Team & Leadership Excellence

Posts tagged “purpose of life

Purpose of Living – Part 5: The View Point from Modern Sciences

We explored the notion of purpose from the perspective of Abrahamic Religions, Eastern Philosophies and early sciences in the last few blog posts in this series. Let’s now have a look at this notion from some of the modern scientific viewpoints.

Modern sciences have developed new theories, from the findings of the early sciences, about the evolution of life. An initial review of this literature does not provide specific answers regarding the purpose of life and the purposeful living of beings, specifically human beings. Therefore, this body of knowledge needs to be further analysed for deeper and wider understanding, which could lead to a theory regarding purposefulness (major theme in my doctoral inquiry). The discovery of Nuclein and Double Helix Structure of DNA by Crick, Watson and Wilkins (Olby, 1974) has helped deeper understanding of its role in the makeup of human beings, providing potential to understand the purpose of our lives.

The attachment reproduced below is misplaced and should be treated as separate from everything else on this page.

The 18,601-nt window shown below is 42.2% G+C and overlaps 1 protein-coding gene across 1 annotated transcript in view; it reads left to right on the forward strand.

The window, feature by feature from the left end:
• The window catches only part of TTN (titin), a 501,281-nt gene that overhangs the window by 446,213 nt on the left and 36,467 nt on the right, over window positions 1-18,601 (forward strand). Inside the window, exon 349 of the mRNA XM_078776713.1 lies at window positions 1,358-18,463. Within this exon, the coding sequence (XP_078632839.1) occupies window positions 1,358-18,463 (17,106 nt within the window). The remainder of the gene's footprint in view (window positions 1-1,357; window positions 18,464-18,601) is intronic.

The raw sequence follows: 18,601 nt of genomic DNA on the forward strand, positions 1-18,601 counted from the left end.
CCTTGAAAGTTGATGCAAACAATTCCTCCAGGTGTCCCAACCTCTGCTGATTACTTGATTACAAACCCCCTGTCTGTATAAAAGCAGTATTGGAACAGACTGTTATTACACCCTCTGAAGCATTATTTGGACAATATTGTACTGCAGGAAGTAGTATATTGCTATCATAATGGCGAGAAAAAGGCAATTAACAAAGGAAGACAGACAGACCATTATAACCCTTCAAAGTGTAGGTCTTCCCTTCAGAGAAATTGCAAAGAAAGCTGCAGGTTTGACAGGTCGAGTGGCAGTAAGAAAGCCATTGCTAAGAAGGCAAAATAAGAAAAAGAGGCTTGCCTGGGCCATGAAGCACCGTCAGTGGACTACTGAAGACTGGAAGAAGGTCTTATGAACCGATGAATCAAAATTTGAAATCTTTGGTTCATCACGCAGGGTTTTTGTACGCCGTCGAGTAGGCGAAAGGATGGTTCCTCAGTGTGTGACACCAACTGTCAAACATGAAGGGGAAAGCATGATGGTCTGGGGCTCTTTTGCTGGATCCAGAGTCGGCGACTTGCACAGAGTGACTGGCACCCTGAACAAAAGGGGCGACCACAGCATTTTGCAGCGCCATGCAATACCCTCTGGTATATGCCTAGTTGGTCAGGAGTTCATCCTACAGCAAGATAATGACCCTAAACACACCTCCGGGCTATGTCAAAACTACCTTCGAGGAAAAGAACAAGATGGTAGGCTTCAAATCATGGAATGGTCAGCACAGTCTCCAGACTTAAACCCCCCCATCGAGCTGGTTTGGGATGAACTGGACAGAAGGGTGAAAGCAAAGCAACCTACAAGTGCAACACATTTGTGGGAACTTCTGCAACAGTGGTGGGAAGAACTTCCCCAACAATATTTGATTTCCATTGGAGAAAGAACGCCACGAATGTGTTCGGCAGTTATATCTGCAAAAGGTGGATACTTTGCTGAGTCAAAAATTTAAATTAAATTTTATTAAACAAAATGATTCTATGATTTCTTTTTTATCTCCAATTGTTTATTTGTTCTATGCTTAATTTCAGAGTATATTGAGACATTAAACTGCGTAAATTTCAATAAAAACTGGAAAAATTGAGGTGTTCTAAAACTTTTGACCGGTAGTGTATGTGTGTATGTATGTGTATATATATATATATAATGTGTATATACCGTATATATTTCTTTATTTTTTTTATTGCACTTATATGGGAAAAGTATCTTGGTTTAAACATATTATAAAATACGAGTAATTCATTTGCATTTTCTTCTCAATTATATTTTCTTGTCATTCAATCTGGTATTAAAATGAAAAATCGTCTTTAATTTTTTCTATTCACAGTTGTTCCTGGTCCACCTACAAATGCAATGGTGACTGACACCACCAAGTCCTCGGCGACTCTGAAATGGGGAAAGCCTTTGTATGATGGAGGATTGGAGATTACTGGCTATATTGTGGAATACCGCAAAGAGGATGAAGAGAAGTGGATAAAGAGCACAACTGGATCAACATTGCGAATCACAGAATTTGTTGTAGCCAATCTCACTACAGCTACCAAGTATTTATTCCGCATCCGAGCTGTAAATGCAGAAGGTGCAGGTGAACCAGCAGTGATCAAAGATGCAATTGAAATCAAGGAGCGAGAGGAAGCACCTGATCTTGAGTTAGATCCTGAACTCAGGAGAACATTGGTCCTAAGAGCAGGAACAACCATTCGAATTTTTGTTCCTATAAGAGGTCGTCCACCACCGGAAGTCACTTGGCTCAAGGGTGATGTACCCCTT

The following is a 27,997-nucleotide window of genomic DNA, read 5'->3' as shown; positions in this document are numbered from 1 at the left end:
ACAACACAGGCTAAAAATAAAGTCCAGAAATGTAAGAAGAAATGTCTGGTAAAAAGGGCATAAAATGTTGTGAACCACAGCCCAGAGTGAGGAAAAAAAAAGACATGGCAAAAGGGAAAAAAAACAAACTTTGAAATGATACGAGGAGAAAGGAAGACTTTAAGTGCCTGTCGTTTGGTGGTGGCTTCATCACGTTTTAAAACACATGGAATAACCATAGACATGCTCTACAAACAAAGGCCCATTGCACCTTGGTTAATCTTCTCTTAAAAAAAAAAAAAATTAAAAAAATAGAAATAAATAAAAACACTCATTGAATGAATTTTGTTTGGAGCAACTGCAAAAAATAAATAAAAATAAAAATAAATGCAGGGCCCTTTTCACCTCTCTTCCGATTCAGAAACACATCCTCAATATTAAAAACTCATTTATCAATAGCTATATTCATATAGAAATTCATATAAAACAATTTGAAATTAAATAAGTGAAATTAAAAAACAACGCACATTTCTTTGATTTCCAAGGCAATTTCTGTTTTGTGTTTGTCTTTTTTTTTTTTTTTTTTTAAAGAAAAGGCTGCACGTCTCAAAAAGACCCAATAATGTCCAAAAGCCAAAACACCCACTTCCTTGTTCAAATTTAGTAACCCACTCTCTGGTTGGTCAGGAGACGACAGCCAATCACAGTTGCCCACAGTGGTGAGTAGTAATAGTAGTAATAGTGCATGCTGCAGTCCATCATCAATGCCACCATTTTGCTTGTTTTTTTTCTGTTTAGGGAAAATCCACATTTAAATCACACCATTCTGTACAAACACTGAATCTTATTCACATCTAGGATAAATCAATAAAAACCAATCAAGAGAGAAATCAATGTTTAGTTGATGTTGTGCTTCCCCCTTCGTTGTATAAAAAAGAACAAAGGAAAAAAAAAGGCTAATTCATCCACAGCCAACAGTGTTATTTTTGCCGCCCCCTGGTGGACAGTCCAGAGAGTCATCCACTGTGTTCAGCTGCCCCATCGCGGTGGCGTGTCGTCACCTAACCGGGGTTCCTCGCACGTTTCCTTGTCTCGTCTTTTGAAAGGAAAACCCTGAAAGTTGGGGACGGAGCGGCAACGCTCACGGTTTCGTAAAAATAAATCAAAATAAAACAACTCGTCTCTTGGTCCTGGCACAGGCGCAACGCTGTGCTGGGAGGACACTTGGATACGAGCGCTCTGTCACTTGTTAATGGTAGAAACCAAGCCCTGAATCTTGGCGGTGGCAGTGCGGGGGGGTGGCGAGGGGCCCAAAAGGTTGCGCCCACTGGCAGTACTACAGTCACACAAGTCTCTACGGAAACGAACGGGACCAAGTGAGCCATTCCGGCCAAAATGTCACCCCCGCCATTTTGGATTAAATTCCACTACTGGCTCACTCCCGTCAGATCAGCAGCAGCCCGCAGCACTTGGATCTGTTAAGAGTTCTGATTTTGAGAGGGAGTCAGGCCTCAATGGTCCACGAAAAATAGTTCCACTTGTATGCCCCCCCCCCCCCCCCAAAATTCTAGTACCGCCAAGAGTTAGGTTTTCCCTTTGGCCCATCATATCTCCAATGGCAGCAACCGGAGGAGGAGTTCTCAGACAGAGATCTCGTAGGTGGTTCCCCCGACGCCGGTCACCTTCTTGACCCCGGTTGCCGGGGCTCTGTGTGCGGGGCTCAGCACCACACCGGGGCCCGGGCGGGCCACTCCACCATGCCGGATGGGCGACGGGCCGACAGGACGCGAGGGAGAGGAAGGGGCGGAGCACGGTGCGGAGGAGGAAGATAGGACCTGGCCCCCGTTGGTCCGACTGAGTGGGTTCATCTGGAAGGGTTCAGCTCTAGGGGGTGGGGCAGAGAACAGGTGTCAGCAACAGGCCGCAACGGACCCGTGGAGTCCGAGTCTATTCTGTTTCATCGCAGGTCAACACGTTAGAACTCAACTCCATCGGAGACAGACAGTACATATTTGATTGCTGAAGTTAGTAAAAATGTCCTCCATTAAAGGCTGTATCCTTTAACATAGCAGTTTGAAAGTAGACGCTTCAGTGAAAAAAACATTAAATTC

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Purpose of Living – Part 4: The View Point from Early Sciences

We explored the notion of purpose from the view point from Abrahamic Religions and Eastern Philosophies in the last blog post. Let’s now have a look at this notion from some of the early scientific viewpoints.